Thursday, March 29, 2007

Gallery Representation

I have been busy with self-promotion lately. I am happy to report success! One gallery replied immediatly with interest in carrying some of my work. I will announce it when I have the paperwork complete. Somehow it is not real to me yet. This is a Twin City gallery that will be moving to a new location in May. They want the work and the papers after the move. Petronella Ytsma , of St. Paul, photographed my work in time to submit for this gallery's deadline. I waited for her to return from overseas. She is wonderful at seeing the best way to photograph textured work. The way my work reacts to space is sometimes difficult to shoot. She seems to get right to the heart of the dilemna with each piece.


I took some advice about applying to galleries from my friend, Rebecca Crowell. I used her directions for creating photo pages (February 7, 2007 entry on her blog) to send to galleries. However, I could not get them to print well. The first one I printed never dried. I tried other settings, but the colors were not satisfactory. Finally, I put them on a CD and printed some at Kinko's. A laser printer was the answer. Another friend converted it to a jpeg that I printed through snapfish. But I like the 8x11 pages better.


Wednesday, March 14, 2007

Feminism in the Press

Feminism and art is getting press lately. First the Brooklyn Museum gave Judy Chicago’s Dinner Party a permanent museum home.

Museum of Contemporary Art in Los Angeles opened “Wack! Art and the Feminist Revolution”, a poorly named exhibit of early feminist work. Holland Carter of the New York Times concludes his review of the exhibit with this claim. “Feminist art…is the formative art of the last four decades. …Without it identity-based art, crafts-derived art, performance art and much political art would not exist in the form it does, if it existed at all. Much of what we call postmodern art has feminist art at its source.”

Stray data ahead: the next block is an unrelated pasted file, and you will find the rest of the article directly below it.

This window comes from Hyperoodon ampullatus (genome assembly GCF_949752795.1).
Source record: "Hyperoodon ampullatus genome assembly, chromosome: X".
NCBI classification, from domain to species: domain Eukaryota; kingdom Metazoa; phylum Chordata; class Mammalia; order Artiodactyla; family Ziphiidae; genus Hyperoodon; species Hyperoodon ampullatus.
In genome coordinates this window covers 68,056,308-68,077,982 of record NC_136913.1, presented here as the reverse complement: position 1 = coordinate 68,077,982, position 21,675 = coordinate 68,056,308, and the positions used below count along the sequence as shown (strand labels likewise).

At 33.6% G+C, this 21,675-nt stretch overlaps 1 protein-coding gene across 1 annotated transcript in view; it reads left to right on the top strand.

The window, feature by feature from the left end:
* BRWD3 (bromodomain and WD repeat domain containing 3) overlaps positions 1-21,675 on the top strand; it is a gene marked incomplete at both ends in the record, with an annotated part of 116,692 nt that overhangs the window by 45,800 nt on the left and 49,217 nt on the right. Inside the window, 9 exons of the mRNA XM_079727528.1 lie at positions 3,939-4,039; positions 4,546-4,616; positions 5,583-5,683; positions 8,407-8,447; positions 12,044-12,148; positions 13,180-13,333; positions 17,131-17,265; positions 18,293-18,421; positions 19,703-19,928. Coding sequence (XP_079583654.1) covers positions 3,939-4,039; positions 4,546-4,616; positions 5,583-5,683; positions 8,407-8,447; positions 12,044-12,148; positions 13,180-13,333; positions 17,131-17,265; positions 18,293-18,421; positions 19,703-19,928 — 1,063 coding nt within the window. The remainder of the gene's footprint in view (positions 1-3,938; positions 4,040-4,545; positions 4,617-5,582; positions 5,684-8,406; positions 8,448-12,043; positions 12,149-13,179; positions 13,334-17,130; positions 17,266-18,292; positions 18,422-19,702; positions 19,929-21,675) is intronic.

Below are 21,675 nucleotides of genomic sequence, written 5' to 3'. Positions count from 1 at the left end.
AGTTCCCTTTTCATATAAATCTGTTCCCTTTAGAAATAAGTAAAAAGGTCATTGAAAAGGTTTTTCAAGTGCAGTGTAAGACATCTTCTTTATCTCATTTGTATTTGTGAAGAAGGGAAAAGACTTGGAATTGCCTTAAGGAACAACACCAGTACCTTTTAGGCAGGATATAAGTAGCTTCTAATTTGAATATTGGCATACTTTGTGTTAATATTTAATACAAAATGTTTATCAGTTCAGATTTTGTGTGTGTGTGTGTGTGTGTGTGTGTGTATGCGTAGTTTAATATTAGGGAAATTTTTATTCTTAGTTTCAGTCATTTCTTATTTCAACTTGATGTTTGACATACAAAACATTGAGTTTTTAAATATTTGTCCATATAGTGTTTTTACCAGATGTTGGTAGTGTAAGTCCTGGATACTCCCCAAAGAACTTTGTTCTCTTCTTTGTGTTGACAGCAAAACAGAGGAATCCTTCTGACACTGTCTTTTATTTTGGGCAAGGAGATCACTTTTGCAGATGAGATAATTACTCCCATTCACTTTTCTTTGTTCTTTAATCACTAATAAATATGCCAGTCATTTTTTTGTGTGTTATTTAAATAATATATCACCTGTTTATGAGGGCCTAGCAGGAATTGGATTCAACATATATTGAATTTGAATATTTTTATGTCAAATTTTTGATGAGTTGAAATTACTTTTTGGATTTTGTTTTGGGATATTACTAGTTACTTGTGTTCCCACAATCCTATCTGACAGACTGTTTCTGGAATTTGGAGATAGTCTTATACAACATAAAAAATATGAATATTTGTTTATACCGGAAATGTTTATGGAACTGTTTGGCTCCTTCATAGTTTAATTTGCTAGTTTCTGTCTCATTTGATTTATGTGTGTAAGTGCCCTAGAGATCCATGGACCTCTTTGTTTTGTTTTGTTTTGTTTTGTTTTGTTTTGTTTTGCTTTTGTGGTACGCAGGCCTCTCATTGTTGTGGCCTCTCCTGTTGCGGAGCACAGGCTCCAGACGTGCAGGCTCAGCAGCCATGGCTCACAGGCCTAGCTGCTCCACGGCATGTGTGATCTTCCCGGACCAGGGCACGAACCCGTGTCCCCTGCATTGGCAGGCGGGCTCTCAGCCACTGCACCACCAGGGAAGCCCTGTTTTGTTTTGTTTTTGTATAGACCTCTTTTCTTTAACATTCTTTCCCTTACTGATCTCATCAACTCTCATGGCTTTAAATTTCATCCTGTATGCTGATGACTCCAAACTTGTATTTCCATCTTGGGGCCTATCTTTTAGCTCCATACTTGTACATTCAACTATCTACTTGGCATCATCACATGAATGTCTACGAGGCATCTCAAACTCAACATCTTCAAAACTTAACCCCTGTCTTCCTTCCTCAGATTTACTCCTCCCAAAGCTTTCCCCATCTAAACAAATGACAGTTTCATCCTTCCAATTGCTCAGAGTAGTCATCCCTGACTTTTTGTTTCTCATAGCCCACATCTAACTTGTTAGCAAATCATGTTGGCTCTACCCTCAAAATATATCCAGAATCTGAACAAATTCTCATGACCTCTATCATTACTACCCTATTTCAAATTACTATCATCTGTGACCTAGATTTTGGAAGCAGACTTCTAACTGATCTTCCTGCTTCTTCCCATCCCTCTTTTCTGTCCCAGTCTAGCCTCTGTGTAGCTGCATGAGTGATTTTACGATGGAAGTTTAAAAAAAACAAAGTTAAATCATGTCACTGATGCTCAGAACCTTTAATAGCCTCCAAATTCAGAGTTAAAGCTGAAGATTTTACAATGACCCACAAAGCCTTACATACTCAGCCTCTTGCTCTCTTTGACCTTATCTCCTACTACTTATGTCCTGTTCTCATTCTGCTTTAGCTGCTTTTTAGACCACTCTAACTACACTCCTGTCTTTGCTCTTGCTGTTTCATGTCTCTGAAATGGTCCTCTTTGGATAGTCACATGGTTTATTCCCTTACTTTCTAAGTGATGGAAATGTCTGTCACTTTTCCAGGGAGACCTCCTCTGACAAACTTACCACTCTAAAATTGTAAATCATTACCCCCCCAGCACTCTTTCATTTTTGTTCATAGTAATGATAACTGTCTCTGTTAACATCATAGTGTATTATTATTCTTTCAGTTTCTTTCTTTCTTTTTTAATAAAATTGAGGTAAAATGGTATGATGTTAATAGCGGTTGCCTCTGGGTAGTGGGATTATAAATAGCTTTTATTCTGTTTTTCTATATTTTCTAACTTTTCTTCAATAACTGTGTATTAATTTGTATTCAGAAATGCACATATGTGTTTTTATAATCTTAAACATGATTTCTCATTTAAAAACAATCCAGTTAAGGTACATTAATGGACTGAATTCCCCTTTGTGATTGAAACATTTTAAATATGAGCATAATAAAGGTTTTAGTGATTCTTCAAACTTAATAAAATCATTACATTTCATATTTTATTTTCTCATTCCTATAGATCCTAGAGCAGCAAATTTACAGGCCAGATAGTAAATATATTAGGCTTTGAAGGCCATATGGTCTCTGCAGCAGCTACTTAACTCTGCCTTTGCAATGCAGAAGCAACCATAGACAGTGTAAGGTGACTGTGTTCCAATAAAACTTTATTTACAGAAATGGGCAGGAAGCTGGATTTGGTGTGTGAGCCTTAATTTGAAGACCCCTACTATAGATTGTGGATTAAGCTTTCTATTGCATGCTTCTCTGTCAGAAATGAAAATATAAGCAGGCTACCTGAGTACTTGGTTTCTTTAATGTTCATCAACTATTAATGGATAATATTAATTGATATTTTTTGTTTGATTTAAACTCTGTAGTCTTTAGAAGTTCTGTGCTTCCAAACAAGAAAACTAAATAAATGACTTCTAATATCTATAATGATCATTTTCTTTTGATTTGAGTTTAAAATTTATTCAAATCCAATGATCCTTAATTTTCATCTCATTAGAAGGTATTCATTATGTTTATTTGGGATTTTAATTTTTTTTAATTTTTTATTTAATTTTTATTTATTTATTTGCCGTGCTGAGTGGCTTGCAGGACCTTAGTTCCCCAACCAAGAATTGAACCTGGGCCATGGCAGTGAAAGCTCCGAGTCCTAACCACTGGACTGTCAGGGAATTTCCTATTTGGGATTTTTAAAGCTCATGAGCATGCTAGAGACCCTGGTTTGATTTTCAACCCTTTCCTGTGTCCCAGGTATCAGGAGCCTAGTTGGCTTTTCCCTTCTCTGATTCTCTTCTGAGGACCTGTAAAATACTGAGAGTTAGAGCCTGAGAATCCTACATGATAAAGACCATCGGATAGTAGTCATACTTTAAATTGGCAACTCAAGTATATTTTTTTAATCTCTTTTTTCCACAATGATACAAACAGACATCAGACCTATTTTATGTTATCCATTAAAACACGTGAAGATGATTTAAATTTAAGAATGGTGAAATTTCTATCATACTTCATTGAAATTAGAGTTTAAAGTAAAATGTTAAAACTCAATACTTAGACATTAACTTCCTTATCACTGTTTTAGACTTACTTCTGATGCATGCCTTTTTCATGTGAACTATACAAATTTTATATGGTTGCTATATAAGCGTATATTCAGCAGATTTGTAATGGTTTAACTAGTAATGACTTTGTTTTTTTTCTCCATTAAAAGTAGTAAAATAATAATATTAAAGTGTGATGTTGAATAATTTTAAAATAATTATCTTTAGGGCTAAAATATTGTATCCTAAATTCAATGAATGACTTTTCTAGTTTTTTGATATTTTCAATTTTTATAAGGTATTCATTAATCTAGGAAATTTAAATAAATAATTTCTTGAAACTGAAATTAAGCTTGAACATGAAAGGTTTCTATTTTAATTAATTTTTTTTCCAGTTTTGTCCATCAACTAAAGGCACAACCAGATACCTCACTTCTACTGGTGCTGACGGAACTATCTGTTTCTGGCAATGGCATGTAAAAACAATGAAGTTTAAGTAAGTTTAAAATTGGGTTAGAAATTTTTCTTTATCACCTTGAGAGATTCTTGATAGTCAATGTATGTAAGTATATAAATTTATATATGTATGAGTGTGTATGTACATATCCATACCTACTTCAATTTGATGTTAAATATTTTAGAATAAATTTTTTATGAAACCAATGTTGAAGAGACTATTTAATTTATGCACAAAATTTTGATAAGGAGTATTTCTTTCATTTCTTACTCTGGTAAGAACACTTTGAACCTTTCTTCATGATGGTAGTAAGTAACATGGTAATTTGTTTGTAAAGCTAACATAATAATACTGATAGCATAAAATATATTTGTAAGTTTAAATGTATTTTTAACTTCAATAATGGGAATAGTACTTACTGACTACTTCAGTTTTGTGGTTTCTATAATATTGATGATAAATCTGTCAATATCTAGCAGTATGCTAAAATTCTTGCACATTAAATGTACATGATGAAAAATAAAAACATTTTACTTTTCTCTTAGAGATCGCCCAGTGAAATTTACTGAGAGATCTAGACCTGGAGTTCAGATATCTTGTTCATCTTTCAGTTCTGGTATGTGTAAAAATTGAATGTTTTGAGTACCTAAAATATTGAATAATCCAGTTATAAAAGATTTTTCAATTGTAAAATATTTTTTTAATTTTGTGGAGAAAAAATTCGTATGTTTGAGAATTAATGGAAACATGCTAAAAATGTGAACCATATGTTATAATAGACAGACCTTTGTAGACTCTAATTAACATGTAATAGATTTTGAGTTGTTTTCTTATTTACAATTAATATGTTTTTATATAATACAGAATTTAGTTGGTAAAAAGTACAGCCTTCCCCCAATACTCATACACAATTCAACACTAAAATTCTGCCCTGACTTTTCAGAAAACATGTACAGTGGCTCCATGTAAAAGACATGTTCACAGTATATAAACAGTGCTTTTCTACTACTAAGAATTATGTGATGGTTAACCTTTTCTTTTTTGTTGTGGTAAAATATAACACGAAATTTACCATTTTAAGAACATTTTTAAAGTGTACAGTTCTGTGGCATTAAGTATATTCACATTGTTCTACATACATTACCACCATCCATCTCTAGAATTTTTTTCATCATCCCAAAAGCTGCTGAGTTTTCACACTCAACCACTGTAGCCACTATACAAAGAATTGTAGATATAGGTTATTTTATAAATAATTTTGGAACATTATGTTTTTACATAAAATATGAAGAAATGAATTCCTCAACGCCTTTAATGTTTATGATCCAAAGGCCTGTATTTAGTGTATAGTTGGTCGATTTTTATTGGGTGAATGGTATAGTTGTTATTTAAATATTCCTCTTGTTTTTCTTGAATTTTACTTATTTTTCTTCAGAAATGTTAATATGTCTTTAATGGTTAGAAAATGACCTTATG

Ana Finel Honigman of the Guardian’s arts blog gives a good rundown of this recent interest in feminism. Follow the many links in her blog for some good information. The shocking revelations are the statistics compiled by the Guerilla Girls and others. When I saw Nancy Pelosi behind Bush during his State of the Union address, I cried. I remembered the thrill of a woman running for vice President in the late 70’s. Now, almost 30 years later, a woman was finally in a position of high power in our federal government. The Guerilla Girls have been pointing out inequities in the art world for decades as well. And yet, from 2000-2004, women artists accounted for only 11% of the solo exhibitions held at the Guggenheim Museum. Between 2000 and 2005, only 2% of the solo exhibitions held at Tate Britain were for women artists.

Monday, March 05, 2007

The Spell of the Sensuous

I started to read The Spell of the Sensuous by David Abrams. The first chapter was poetically written as he describes his experiences in heightened sensitivity to his environment while in Nepal and Indonesia. His experiences with shamans in those oral traditions lead him to several conclusions. One is that we have lost the sensitivity to our nonhuman surroundings that is more potent in cultures that do not have writing. He concludes that shamans live on the edge of communities in order to have an even higher sensitivity to the web of life. They must sense any inbalance in the web in order to heal without upsetting the balance further.

The next chapter goes into the history and philosophy of phenomenologists Edmund Husserl and Maurice Merleau-Ponty. I want to understand this philosophy that blurs the distinctions between the perciever and the perceived. but the reading is slow going.